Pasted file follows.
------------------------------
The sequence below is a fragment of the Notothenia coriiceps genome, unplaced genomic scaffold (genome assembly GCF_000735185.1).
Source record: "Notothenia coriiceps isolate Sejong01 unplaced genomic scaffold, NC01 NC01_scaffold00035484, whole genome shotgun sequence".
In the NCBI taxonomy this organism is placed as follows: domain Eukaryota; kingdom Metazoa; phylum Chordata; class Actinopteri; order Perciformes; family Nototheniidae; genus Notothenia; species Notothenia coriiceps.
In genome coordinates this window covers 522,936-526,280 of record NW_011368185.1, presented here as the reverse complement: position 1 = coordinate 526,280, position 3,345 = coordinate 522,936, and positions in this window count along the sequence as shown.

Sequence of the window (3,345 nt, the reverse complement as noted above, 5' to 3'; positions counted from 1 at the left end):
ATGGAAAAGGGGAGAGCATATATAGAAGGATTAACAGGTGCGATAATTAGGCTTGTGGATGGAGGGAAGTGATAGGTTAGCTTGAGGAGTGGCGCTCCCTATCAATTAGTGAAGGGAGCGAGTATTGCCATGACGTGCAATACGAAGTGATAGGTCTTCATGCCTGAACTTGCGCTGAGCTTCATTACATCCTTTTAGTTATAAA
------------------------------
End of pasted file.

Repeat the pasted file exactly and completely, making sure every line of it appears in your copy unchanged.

The sequence below is a fragment of the Notothenia coriiceps genome, unplaced genomic scaffold (genome assembly GCF_000735185.1).
Source record: "Notothenia coriiceps isolate Sejong01 unplaced genomic scaffold, NC01 NC01_scaffold00035484, whole genome shotgun sequence".
In the NCBI taxonomy this organism is placed as follows: domain Eukaryota; kingdom Metazoa; phylum Chordata; class Actinopteri; order Perciformes; family Nototheniidae; genus Notothenia; species Notothenia coriiceps.
In genome coordinates this window covers 522,936-526,280 of record NW_011368185.1, presented here as the reverse complement: position 1 = coordinate 526,280, position 3,345 = coordinate 522,936, and positions in this window count along the sequence as shown.

Sequence of the window (3,345 nt, the reverse complement as noted above, 5' to 3'; positions counted from 1 at the left end):
ATGGAAAAGGGGAGAGCATATATAGAAGGATTAACAGGTGCGATAATTAGGCTTGTGGATGGAGGGAAGTGATAGGTTAGCTTGAGGAGTGGCGCTCCCTATCAATTAGTGAAGGGAGCGAGTATTGCCATGACGTGCAATACGAAGTGATAGGTCTTCATGCCTGAACTTGCGCTGAGCTTCATTACATCCTTTTAGTTATAAA